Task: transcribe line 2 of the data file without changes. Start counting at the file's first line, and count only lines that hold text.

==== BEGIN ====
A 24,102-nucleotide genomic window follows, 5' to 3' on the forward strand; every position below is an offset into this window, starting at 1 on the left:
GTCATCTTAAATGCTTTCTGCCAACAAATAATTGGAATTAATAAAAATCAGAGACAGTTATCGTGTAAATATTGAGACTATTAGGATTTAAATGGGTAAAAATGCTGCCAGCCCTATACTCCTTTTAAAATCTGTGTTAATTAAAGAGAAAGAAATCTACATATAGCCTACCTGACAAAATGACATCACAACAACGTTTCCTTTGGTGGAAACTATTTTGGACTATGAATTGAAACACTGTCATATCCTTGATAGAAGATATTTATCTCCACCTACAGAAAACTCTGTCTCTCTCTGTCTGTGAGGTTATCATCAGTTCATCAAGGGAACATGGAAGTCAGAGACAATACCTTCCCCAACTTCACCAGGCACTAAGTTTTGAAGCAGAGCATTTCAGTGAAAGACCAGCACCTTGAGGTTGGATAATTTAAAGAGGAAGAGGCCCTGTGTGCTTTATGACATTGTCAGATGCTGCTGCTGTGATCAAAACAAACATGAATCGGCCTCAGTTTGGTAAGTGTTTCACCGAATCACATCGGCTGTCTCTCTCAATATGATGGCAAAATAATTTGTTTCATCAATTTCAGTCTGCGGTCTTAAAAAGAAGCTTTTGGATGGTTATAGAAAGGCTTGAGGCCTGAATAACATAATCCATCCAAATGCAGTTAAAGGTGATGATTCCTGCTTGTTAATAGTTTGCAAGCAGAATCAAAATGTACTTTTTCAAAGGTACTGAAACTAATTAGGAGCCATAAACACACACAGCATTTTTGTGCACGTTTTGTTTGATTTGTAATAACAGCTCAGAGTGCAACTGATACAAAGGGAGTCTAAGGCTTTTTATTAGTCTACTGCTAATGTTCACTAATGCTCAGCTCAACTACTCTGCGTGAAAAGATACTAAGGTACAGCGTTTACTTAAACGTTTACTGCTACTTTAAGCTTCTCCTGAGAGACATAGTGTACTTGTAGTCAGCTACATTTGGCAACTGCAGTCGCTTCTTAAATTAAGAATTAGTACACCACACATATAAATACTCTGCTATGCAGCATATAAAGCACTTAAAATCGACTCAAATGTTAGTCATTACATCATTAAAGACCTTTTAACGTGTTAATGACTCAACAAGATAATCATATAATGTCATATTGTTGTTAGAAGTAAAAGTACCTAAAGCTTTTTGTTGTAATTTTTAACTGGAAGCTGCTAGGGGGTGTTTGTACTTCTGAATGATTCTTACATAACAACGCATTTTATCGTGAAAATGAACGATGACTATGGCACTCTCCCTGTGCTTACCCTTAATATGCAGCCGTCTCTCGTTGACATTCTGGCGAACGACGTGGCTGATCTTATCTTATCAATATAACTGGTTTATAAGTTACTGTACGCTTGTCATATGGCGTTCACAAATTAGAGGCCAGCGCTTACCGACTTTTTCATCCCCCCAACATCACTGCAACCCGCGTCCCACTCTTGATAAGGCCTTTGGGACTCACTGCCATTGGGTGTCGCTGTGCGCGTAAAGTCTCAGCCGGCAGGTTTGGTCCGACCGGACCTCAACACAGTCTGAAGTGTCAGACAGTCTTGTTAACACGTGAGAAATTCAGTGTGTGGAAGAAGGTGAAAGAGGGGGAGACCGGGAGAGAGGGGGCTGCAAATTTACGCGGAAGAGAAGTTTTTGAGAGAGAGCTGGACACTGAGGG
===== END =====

GTCATCTTAAATGCTTTCTGCCAACAAATAATTGGAATTAATAAAAATCAGAGACAGTTATCGTGTAAATATTGAGACTATTAGGATTTAAATGGGTAAAAATGCTGCCAGCCCTATACTCCTTTTAAAATCTGTGTTAATTAAAGAGAAAGAAATCTACATATAGCCTACCTGACAAAATGACATCACAACAACGTTTCCTTTGGTGGAAACTATTTTGGACTATGAATTGAAACACTGTCATATCCTTGATAGAAGATATTTATCTCCACCTACAGAAAACTCTGTCTCTCTCTGTCTGTGAGGTTATCATCAGTTCATCAAGGGAACATGGAAGTCAGAGACAATACCTTCCCCAACTTCACCAGGCACTAAGTTTTGAAGCAGAGCATTTCAGTGAAAGACCAGCACCTTGAGGTTGGATAATTTAAAGAGGAAGAGGCCCTGTGTGCTTTATGACATTGTCAGATGCTGCTGCTGTGATCAAAACAAACATGAATCGGCCTCAGTTTGGTAAGTGTTTCACCGAATCACATCGGCTGTCTCTCTCAATATGATGGCAAAATAATTTGTTTCATCAATTTCAGTCTGCGGTCTTAAAAAGAAGCTTTTGGATGGTTATAGAAAGGCTTGAGGCCTGAATAACATAATCCATCCAAATGCAGTTAAAGGTGATGATTCCTGCTTGTTAATAGTTTGCAAGCAGAATCAAAATGTACTTTTTCAAAGGTACTGAAACTAATTAGGAGCCATAAACACACACAGCATTTTTGTGCACGTTTTGTTTGATTTGTAATAACAGCTCAGAGTGCAACTGATACAAAGGGAGTCTAAGGCTTTTTATTAGTCTACTGCTAATGTTCACTAATGCTCAGCTCAACTACTCTGCGTGAAAAGATACTAAGGTACAGCGTTTACTTAAACGTTTACTGCTACTTTAAGCTTCTCCTGAGAGACATAGTGTACTTGTAGTCAGCTACATTTGGCAACTGCAGTCGCTTCTTAAATTAAGAATTAGTACACCACACATATAAATACTCTGCTATGCAGCATATAAAGCACTTAAAATCGACTCAAATGTTAGTCATTACATCATTAAAGACCTTTTAACGTGTTAATGACTCAACAAGATAATCATATAATGTCATATTGTTGTTAGAAGTAAAAGTACCTAAAGCTTTTTGTTGTAATTTTTAACTGGAAGCTGCTAGGGGGTGTTTGTACTTCTGAATGATTCTTACATAACAACGCATTTTATCGTGAAAATGAACGATGACTATGGCACTCTCCCTGTGCTTACCCTTAATATGCAGCCGTCTCTCGTTGACATTCTGGCGAACGACGTGGCTGATCTTATCTTATCAATATAACTGGTTTATAAGTTACTGTACGCTTGTCATATGGCGTTCACAAATTAGAGGCCAGCGCTTACCGACTTTTTCATCCCCCCAACATCACTGCAACCCGCGTCCCACTCTTGATAAGGCCTTTGGGACTCACTGCCATTGGGTGTCGCTGTGCGCGTAAAGTCTCAGCCGGCAGGTTTGGTCCGACCGGACCTCAACACAGTCTGAAGTGTCAGACAGTCTTGTTAACACGTGAGAAATTCAGTGTGTGGAAGAAGGTGAAAGAGGGGGAGACCGGGAGAGAGGGGGCTGCAAATTTACGCGGAAGAGAAGTTTTTGAGAGAGAGCTGGACACTGAGGG